Georgia Amendment 4, Marsy's Law Crime Victim Rights Amendment (2018)

Discussion in 'Off-topic Political' started by xls177, Oct 7, 2018.

  1. xls177

    xls177 Member

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    What's wrong with this amendment?

    Doesn't seem like anything we would need to do a amendment for.
    shouldn't it be handled by the legislature if needed.
    Don't we already have a law like this?

    I see this is being pushed in many states by one guy supposedly
    The commercial i see for this is complete fear mongering and false as to what the amendment is.

    https://ballotpedia.org/Georgia_Amendment_4,_Marsy's_Law_Crime_Victim_Rights_Amendment_(2018)

    Opposition
    Arguments
    The Georgia Public Policy Foundation, in a report titled "Marsy's Law of Unintended Consequences" notes the following potential consequences of adopting Marsy's Law in Georgia:[9]

    • The cost of more attorneys and support staff for victims and of detaining more people accused of crimes
    • The risk of infringing the rights of someone accused of a crime
    • Accusations could be falsified by purported victims
    • The accused could lose their right to be presumed innocent until convicted
    The Georgia Public Policy Foundation also says that "Part of being smart on crime is realizing that while law enforcement and its agencies fall short in some areas of the victim rights’ statute, that should be resolved with a targeted legislative remedy, not a constitutional amendment that quite possibly could undo years of progress."[10]
     
  2. UtiPossidetis

    UtiPossidetis American

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    Completely inappropriate use of the CA provision for the GA Constitution. It's already the law in GA. Another example of someone with too much money and an agenda trying to drive the entire process remotely.
     

  3. gunsmoker

    gunsmoker Lawyer and Gun Activist

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    Agreed.

    Georgia should not easily go-along with slick marketing campaigns by foreigners (in this case, a California group run by and financed by a billionaire) who want to change OUR constitution.

    However, I would not mind if Georgia's legislature passed some new victim advocacy and right-to-know laws, to build upon the Crime Victims Bill of Rights that we've had since the middle 1990s.

    Our District Attorney offices have had "victim-witness assistance units" (VWAU) even longer, since about 1990 or 1991. I myself was a volunteer at the Cobb DA's VWAU when Tom Charron was the DA and I lived in Marietta.
    The Victim-Witness people would maintain contact with the victims of felony crimes, keep them updated on the progress of the case, help them complete victim impact statements, encourage them to testify, etc. Much of what Marsy's law calls for (or has called-for in other states where it has been more fully implemented) just duplicates what we've been doing in GA for 25+ years.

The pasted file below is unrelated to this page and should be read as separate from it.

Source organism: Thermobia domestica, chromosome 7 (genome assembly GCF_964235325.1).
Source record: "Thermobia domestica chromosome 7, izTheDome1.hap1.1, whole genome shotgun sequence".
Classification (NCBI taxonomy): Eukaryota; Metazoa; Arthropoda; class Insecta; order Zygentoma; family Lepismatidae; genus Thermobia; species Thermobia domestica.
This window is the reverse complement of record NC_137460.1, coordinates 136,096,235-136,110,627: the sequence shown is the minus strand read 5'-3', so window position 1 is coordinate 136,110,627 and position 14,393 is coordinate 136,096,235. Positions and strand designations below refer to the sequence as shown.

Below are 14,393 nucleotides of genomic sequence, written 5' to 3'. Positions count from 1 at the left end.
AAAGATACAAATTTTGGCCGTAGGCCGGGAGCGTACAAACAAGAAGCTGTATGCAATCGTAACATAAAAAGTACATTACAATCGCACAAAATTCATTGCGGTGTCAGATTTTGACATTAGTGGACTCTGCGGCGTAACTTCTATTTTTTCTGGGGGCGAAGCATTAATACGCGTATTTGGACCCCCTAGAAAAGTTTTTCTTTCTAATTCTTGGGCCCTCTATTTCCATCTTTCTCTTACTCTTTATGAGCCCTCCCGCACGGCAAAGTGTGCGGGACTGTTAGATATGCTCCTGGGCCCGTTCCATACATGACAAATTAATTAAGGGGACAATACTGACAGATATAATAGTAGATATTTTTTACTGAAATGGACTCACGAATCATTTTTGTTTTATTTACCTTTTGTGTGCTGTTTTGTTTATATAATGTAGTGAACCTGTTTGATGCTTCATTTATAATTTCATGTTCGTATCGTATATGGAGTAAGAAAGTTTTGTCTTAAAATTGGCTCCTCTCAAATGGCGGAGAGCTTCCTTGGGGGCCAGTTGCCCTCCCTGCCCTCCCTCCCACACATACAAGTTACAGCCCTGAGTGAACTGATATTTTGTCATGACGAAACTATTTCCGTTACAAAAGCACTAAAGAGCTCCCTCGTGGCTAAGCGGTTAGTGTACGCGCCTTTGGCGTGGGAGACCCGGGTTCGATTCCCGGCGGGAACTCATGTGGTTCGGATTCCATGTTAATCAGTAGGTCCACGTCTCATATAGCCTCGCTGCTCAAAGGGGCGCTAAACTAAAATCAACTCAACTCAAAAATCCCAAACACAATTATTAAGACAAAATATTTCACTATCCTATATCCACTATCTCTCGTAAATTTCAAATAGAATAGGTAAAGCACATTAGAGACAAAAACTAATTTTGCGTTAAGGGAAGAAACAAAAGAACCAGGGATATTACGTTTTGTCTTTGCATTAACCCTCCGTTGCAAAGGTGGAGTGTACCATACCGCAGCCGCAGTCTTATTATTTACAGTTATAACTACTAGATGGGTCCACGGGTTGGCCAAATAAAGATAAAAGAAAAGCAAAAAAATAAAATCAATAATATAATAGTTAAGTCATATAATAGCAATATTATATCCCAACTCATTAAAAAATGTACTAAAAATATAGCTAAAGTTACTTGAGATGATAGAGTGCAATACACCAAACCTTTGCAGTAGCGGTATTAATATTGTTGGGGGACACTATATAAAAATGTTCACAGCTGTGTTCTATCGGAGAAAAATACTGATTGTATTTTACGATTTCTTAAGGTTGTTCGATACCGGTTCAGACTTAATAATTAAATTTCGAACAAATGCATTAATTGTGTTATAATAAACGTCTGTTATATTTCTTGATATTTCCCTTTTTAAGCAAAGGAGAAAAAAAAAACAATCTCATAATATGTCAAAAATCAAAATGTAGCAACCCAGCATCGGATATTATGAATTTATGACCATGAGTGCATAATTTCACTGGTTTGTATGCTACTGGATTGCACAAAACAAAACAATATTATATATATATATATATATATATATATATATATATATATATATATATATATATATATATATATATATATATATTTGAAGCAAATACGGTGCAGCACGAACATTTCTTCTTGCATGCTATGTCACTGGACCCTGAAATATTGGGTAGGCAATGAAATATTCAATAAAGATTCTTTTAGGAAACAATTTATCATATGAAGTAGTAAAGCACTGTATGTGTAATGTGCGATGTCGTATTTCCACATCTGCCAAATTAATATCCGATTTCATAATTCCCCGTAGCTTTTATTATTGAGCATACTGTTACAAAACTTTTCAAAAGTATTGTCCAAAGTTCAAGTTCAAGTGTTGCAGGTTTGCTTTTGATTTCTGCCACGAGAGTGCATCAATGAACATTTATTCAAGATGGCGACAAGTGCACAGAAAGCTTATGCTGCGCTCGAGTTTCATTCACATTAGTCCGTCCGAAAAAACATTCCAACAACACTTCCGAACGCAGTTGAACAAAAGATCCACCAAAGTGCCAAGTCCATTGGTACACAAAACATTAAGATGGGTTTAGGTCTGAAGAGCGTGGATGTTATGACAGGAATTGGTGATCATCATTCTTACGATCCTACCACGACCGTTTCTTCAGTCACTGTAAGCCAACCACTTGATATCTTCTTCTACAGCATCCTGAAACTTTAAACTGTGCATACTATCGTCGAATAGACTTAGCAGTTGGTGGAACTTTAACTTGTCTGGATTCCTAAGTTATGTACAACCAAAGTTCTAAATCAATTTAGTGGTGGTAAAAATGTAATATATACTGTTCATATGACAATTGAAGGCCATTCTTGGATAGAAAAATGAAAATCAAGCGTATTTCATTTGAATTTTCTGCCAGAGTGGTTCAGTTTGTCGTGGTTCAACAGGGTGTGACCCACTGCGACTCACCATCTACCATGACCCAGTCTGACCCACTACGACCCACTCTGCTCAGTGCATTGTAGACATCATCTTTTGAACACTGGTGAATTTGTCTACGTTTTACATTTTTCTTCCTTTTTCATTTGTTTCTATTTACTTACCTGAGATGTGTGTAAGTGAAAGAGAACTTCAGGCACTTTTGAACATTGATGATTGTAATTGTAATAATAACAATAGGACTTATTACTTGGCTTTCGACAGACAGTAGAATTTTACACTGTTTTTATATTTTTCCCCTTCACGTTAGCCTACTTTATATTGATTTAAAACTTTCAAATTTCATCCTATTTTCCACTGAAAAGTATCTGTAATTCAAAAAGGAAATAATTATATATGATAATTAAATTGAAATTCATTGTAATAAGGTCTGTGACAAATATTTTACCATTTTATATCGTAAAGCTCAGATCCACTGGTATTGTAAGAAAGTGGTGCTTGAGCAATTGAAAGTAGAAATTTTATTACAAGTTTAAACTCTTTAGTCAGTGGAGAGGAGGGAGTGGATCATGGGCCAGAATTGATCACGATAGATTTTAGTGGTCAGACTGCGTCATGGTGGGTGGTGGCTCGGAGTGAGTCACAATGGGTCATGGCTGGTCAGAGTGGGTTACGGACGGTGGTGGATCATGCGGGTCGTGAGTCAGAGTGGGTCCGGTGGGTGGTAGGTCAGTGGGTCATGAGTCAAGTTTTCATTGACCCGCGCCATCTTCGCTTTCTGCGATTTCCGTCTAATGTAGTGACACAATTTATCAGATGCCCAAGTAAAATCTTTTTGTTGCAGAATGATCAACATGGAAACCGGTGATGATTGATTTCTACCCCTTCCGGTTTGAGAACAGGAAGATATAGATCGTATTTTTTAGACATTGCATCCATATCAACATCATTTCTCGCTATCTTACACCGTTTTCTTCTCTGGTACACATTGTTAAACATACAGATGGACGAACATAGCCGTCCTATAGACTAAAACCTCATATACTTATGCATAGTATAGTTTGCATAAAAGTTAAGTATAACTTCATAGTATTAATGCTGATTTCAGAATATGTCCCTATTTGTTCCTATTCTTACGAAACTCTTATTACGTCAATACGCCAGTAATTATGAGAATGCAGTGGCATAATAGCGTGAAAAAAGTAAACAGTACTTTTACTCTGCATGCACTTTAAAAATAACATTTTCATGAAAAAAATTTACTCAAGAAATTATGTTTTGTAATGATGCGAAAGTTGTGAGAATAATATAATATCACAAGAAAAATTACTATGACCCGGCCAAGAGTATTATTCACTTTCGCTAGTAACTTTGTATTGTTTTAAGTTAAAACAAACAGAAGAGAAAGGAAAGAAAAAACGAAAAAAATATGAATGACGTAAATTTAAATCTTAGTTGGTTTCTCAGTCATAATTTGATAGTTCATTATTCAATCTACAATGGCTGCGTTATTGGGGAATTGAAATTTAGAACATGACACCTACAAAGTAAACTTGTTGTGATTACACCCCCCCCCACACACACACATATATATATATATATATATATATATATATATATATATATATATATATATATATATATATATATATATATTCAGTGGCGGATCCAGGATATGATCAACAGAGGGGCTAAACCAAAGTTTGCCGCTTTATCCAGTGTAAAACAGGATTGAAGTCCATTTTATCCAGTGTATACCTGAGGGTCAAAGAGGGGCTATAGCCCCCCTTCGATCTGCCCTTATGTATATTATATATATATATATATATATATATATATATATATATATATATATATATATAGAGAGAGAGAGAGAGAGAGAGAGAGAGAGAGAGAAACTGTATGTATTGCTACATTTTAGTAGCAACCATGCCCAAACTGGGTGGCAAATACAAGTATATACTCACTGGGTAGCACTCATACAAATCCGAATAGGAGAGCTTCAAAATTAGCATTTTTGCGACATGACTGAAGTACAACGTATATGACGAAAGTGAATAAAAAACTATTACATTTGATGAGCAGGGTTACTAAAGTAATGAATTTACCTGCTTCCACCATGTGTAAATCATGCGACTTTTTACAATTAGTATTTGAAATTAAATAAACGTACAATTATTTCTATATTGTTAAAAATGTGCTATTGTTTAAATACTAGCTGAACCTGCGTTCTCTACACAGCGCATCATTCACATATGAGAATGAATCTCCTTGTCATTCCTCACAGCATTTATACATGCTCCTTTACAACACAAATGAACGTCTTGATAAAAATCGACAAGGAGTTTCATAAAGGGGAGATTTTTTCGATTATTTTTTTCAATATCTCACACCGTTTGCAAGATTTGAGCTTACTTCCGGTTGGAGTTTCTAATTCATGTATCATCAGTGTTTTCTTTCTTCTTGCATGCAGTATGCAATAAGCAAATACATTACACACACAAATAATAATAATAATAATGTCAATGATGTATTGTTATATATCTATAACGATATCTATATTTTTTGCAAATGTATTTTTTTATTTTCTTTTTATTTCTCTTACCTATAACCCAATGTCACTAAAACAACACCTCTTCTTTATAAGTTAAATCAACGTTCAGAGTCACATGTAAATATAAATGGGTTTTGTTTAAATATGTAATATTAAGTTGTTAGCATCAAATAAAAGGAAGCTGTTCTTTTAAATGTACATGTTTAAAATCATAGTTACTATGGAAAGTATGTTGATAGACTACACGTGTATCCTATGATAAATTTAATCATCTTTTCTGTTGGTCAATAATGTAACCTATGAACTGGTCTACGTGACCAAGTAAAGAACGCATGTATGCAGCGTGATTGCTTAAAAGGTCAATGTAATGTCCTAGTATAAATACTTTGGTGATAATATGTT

Marsy's law is named after Marsalee Nichols, who was stalked, ambushed, and murdered (by shotgun blast to the head) by her ex-boyfriend in California in 1983. The killer in that case, because he himself was a youthful offender in his teens or early 20s, got out on bond right away-- before the victim's funeral had even taken place. He went back to live in the same neighborhood as the girl and her family, and her relatives encountered him at a grocery store right after her funeral.

    HOWEVER, the criminal justice system of a liberal scum-sucking cesspool like California during that time period 35 years ago does NOT reflect the reality of Georgia's criminal justice procedures and practices today. What Marsy's law proposed may have been right for California then, but it's not needed now.

    And the manner in which this well-funded marketing campaign is trying to bypass the legislative process and put this "law" directly into the constitution offends me on principle.

    THE ACTUAL WORDING OF THE CONSTITUTIONAL CHANGE is found in SR 146, passed by the legislature and signed by Gov. Deal earlier this year. The vague wording on the ballot initiative we will see in November does not tell voters about what will change, and even the actual text of SR 146 doesn't answer just HOW those new constitutional provisions will be applied in real-life and how conflicts with other rights of criminal defendants (most of which are derived from the U.S. Constitution, the supreme law of the land, which cannot be taken away by any state's laws or ballot referendum) will be resolved.

    Another law, also passed this year along with SR 146, is SB 127. Senate bill 127 will only take effect if this constitutional amendment for Masy's law passes (which it will, easily). SB 127 isn't very important. It just says that if victims opt-in for notice and don't get it, they have standing to go to court and demand a judge enforce their rights to notices for future events.

    So, BOTTOM LINE, is that right now even if the Marsy's law constitutional amendment passes, not much will change. There is virtually no legislation written at this point to put the meat on those bones, so to speak. But the passage will open the door to many bills that we can expect to see in the future on the subject of criminal justice reform, and perhaps some state agencies will rewrite their policies to comply with this new constitutional doctrine even absent a statutory law on-point. The foundation that is run by Marsy's brother has a LOT of proposed laws or constitutional provisions, up to 45 pages of text, that they'd like to see each state adopt. Georgia, at this time, is only agreeing to use a small part of that package. Time will tell how far down this path we want to go. I hope its not too far.
     
    Last edited: Oct 11, 2018